Archive for the ‘Retrocomputing’ Category

Years of Radio Shack catalogs, all scanned for our browsing enjoyment. I remember these well, especially the pages full of electronic games, TRS-80’s, and those cute little Pocket Computers.

Radio Shack Catalogs

Requires Flash to view.

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A nifty series of photos from the Chicago Tribune featuring cutting-edge futuristic technology that had to wait a while before it made the impact the inventors hoped.

High-tech once upon a time — chicagotribune.com

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Bionic typewriter

A labor of love to hack an antique Smith-Corona manual typerwriter to function as a computer keyboard.

Man, lookat all them wires.

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This article about The Birth of the Notebook computer has been doing the rounds lately. It’s a pretty good overview of how portable computers have evolved over the decades.

It’s also interesting to see how these computers were seen at the time they were introduced. Were they seen as useful machines or hopeless compromises? Trailblazers or dead ends? To that end, here are a few magazine articles on various machines mentioned in the article:

via Boing Boing and Slashdot and ArsTechnica and lots of other places.

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Japanese is a really complex language, especially when written. Japanese in the Age of Technology explains the ongoing challenges presented by a writing systems that have thousands of characters and multiple scripts to deal with.

As a geek, Part 5, about the development of the first Japanese language typewriters and word processors, is especially interesting. In order to be practical (and usable) the designers had to solve some difficult problems. The first wapro was a dedicated desk-sized computer system that had to incorporate rudiments of what we would consider to be spell checking, grammar checking, and real-time translation. All back in in 1978.

via Boing Boing

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Link: Would you pay $18,853.44 for an Atari Cosmos? – Engadget – www.engadget.com.

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Hey Hey 16k!

A groovy little flash animation celebrating the many joys of 80’s microcomputing, British style:
Hey Hey 16k

(includes closed-captioning for the accent-impaired. MP3’s and lyrics here!)

UPDATE: Having no inclination to go do something useful, I now present the Annotated Edition of this post:

Computers mentioned in this song:

  • Sinclair ZX Spectrum – Color sucessor to the ZX-81 and tremendously popular. Most of the screenshots in the music video are from the Spectrum, complete with the distinctive blocks-o-color effect. Many popular Spectrum games were adapted for the C64. The floating face that pops up near the end of the video is Sir Clive Sinclair, the genius behind these computers.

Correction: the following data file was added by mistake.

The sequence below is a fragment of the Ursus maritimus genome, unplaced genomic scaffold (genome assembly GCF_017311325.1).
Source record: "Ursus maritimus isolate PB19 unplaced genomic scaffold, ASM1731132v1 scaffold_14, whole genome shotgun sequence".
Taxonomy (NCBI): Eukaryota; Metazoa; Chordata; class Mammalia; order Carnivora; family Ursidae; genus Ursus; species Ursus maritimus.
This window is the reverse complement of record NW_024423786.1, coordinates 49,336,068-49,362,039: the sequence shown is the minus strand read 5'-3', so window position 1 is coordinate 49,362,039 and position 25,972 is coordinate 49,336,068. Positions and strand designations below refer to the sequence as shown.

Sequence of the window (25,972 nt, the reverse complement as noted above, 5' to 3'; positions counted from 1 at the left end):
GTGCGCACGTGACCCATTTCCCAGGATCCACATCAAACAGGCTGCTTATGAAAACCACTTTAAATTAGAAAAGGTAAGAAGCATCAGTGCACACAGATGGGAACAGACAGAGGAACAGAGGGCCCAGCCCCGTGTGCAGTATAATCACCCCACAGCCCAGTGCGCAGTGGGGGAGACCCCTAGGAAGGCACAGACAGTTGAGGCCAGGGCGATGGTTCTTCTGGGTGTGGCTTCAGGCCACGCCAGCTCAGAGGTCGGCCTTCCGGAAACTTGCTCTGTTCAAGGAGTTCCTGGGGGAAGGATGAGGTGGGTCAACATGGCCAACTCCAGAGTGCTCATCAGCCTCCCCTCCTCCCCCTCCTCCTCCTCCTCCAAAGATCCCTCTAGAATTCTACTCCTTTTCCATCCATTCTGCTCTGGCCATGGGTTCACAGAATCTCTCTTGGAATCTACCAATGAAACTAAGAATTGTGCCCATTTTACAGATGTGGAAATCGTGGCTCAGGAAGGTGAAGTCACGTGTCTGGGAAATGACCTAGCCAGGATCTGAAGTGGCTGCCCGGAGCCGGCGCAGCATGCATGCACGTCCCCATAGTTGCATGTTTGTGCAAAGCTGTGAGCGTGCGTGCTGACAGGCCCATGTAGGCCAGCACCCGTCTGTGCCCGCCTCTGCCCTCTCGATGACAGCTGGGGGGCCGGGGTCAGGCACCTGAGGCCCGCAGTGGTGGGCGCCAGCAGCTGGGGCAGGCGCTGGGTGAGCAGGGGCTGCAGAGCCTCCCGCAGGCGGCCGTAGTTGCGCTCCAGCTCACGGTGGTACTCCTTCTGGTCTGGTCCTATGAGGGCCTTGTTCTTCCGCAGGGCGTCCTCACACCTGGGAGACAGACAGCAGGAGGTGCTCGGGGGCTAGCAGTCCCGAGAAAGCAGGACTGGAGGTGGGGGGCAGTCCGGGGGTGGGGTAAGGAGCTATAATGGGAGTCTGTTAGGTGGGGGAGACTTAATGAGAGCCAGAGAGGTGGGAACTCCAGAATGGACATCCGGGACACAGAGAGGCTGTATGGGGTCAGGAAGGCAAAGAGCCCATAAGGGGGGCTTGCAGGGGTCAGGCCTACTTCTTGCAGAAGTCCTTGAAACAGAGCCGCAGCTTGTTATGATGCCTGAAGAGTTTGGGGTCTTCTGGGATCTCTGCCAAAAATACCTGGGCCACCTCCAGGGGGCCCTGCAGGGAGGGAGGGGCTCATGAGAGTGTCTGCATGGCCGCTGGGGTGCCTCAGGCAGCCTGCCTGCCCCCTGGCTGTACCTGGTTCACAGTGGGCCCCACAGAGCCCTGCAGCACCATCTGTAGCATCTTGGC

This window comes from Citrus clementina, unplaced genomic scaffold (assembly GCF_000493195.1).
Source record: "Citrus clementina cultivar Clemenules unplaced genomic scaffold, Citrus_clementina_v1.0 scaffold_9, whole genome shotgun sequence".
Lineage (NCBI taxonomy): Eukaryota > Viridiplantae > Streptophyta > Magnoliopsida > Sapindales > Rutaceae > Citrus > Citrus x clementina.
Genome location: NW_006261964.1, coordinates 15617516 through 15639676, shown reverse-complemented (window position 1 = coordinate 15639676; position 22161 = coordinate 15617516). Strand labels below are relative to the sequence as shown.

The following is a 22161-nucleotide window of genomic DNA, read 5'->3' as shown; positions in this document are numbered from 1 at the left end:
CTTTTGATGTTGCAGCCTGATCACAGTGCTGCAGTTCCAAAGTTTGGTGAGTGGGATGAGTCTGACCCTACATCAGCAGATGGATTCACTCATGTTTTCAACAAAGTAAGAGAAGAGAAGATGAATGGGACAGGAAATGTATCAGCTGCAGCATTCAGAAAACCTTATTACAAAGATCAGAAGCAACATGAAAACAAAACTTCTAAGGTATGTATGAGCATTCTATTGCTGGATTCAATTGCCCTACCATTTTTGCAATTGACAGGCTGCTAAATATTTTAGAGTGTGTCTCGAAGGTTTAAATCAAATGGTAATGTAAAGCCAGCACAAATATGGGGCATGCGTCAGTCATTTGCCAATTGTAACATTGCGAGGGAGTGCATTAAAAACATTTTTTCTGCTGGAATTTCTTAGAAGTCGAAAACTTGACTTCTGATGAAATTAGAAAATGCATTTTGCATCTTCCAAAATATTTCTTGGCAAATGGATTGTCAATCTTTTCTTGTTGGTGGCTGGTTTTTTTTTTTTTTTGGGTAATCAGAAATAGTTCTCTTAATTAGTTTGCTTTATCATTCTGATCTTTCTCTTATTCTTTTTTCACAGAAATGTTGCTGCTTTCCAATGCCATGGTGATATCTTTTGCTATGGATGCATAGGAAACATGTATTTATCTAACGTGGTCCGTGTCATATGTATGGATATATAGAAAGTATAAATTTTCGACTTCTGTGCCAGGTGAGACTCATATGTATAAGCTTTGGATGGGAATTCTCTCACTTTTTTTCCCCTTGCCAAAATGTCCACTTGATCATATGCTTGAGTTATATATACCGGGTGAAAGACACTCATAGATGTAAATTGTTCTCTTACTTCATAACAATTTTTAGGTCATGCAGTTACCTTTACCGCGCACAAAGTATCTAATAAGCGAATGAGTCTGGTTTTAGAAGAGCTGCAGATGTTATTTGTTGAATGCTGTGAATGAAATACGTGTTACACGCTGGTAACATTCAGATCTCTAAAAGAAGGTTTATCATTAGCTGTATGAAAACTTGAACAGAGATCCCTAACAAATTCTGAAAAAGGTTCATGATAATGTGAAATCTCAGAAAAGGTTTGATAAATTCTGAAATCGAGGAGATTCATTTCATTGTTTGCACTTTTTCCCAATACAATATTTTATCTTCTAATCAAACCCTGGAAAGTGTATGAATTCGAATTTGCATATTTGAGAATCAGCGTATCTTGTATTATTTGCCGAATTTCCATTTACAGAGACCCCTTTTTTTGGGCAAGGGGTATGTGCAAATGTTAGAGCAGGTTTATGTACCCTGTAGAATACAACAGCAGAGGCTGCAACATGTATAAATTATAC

• Sinclair ZX 81 – Together with it’s predecessor it was inexpensive enough to make computing affordable for a whole new group of curious Brits. Also sold as the first sub-$100 computer in the US.
  • Dragon – The British cousins of Radio Shack’s TRS-80 Color Computer series.
  • VIC – Color sucessor to the Commodore PET series, and later the little brother to the C64. (The VIC-20 was my own first computer.)
  • Oric 1 – Competitor to the Spectrum. Oric was never a factor in the US.
  • Commodore 64 – One of the most popular computers ever, on either side of the Atlantic.
  • Amstrad – Never a competitor in the US, but very popular in the UK
  • Acorn Electron, cheaper BBC Micro – The BBC Micro and a cheaper mass-market spinoff. The BBC Micro was created as a standard machine to accompany the BBC’s educational TV shows. There was nothing quite like it over here. This site has tons of information.

And the games:

(links found via the awesome World of Spectrum)

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A Gallery of GUIs

Back in the olden days there were lots of GUI and pseudo-GUI interfaces for all sorts of of platforms. Some of them were fairly nice, but most of them sucked. Which is probably why they aren’t around anymore. You can revisit the Ghosts of User Interfaces Past at the Graphical User Interface Gallery.

Let’s see, of the older GUIs he profiles, I’ve used:

  • GEOS (the C64 and the later PC version)
  • Desqview (the text-based version)
  • Amiga Workbench v1 and 2
  • OS/2
  • Windows 3.0

There are probably a few other that I’ve forgotten about.

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Ah, the memories. The VIC was my first computer. Compared to the neighbor’s Atari 800 it’s graphics were rather primitive, but it was much nicer than the creaky TRS-80 Model III’s at school.

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Virtual Apple

Virtual Apple 2 – Online disk archive

Ah, there’s nothing quite like those chunky four-color graphics. This site lets you play a whole slew of Apple II games using an ActiveX based emulator. (I could only get it to work in IE, but I really didn’t try that hard.) Lots of fun, even if the joystick emulation is a bit weird.

I never had an Apple when I was growing up (I was a Commodore kid). A friend of my mom’s had an Apple II with a monochrome monitor set up in his living room when we went to visit one year. I remember playing an RPG and, since I had no clue what I was doing I spend most of my time dying. It was the first game of that type I’d ever seen.

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